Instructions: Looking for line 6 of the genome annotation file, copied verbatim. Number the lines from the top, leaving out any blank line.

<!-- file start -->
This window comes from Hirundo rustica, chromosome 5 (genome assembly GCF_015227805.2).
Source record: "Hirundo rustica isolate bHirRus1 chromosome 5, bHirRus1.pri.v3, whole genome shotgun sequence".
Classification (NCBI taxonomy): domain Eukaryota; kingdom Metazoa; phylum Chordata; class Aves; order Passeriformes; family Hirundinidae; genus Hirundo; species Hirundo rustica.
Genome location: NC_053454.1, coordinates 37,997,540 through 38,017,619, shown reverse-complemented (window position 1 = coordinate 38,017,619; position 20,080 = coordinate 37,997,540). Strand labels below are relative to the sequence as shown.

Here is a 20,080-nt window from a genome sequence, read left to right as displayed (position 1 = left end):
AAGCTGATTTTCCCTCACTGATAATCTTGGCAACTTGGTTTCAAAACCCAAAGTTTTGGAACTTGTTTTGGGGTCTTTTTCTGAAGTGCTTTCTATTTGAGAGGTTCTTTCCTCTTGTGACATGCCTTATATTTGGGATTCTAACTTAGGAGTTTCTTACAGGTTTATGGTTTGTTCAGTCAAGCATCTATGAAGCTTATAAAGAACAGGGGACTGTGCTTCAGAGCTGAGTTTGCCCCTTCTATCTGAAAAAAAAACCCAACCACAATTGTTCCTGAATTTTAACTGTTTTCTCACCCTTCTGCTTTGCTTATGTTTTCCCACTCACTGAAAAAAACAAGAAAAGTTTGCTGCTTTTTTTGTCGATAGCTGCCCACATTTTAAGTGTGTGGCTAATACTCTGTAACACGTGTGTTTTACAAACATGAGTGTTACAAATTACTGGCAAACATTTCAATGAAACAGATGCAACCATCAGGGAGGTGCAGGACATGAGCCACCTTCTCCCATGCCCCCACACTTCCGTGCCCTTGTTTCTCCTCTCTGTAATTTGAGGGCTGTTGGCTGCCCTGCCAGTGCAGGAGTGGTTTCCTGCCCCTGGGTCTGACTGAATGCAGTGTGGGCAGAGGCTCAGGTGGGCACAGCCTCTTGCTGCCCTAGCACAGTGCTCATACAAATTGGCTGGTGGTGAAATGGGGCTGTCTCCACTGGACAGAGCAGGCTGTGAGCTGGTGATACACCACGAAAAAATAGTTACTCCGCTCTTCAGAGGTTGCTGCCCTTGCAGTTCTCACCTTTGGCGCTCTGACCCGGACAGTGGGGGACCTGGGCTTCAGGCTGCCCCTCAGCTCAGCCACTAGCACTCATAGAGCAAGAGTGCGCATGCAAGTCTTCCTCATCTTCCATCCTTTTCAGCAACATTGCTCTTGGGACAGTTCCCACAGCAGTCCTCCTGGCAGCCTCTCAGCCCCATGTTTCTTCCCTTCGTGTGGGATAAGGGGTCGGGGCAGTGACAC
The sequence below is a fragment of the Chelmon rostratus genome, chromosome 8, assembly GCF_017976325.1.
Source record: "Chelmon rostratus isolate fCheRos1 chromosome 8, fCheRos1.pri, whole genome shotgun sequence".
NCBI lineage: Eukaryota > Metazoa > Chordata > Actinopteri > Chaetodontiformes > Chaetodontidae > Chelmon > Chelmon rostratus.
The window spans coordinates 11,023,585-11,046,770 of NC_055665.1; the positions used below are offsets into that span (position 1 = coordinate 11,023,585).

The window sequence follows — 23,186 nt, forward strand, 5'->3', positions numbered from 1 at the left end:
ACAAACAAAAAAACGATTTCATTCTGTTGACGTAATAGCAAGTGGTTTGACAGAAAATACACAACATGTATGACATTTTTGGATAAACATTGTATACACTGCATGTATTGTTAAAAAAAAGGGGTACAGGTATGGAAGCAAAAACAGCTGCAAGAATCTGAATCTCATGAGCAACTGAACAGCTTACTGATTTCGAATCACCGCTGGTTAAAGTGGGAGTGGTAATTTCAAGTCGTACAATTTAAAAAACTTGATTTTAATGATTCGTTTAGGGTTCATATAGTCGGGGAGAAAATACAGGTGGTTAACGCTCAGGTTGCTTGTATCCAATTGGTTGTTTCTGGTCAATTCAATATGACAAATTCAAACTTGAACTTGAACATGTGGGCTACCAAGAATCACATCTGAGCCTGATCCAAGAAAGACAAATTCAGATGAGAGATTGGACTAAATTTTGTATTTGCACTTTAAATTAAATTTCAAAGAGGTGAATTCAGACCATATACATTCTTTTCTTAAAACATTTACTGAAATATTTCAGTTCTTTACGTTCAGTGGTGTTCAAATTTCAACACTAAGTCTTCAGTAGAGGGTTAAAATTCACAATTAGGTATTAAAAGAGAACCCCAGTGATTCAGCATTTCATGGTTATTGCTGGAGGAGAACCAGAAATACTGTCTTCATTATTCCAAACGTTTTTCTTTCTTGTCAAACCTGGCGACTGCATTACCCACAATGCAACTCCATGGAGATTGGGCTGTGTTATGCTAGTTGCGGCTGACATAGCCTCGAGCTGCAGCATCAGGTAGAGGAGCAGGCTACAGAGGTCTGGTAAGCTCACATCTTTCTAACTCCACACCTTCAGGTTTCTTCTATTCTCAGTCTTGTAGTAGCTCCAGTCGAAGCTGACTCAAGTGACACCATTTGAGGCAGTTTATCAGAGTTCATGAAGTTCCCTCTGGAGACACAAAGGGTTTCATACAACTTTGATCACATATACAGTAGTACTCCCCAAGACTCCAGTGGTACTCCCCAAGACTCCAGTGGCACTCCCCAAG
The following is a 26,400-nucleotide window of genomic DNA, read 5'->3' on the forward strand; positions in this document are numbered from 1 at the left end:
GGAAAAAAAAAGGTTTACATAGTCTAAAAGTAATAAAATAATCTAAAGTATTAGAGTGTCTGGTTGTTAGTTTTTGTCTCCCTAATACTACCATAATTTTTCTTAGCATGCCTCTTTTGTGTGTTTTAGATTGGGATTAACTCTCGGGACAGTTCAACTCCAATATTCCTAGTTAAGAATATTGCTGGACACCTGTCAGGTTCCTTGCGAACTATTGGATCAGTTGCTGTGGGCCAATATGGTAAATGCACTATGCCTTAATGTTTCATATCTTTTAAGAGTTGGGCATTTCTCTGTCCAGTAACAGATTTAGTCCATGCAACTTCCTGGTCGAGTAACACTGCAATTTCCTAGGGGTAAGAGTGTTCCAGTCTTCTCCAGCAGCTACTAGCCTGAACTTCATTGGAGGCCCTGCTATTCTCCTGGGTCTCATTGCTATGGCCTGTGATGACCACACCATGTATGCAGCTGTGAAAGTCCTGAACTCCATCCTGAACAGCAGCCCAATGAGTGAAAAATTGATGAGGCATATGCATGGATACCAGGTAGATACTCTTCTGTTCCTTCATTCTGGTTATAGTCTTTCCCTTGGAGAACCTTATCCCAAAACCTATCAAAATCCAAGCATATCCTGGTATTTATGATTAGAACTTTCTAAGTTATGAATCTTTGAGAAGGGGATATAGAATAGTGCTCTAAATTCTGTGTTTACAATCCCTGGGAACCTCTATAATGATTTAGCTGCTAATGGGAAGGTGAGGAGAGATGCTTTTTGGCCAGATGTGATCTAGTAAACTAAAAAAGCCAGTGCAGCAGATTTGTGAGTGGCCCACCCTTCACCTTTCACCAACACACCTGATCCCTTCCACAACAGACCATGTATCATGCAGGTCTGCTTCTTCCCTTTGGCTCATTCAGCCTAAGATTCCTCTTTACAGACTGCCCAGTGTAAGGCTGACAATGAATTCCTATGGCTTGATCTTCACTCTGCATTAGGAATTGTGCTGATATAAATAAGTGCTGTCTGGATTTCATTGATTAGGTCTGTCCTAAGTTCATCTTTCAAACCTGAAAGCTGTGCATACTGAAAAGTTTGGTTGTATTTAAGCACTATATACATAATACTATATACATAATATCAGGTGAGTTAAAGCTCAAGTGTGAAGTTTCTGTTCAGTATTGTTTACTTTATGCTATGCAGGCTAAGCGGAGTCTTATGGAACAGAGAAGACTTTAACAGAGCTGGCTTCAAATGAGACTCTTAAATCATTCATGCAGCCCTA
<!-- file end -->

AAGCTGATTTTCCCTCACTGATAATCTTGGCAACTTGGTTTCAAAACCCAAAGTTTTGGAACTTGTTTTGGGGTCTTTTTCTGAAGTGCTTTCTATTTGAGAGGTTCTTTCCTCTTGTGACATGCCTTATATTTGGGATTCTAACTTAGGAGTTTCTTACAGGTTTATGGTTTGTTCAGTCAAGCATCTATGAAGCTTATAAAGAACAGGGGACTGTGCTTCAGAGCTGAGTTTGCCCCTTCTATCTGAAAAAAAAACCCAACCACAATTGTTCCTGAATTTTAACTGTTTTCTCACCCTTCTGCTTTGCTTATGTTTTCCCACTCACTGAAAAAAACAAGAAAAGTTTGCTGCTTTTTTTGTCGATAGCTGCCCACATTTTAAGTGTGTGGCTAATACTCTGTAACACGTGTGTTTTACAAACATGAGTGTTACAAATTACTGGCAAACATTTCAATGAAACAGATGCAACCATCAGGGAGGTGCAGGACATGAGCCACCTTCTCCCATGCCCCCACACTTCCGTGCCCTTGTTTCTCCTCTCTGTAATTTGAGGGCTGTTGGCTGCCCTGCCAGTGCAGGAGTGGTTTCCTGCCCCTGGGTCTGACTGAATGCAGTGTGGGCAGAGGCTCAGGTGGGCACAGCCTCTTGCTGCCCTAGCACAGTGCTCATACAAATTGGCTGGTGGTGAAATGGGGCTGTCTCCACTGGACAGAGCAGGCTGTGAGCTGGTGATACACCACGAAAAAATAGTTACTCCGCTCTTCAGAGGTTGCTGCCCTTGCAGTTCTCACCTTTGGCGCTCTGACCCGGACAGTGGGGGACCTGGGCTTCAGGCTGCCCCTCAGCTCAGCCACTAGCACTCATAGAGCAAGAGTGCGCATGCAAGTCTTCCTCATCTTCCATCCTTTTCAGCAACATTGCTCTTGGGACAGTTCCCACAGCAGTCCTCCTGGCAGCCTCTCAGCCCCATGTTTCTTCCCTTCGTGTGGGATAAGGGGTCGGGGCAGTGACAC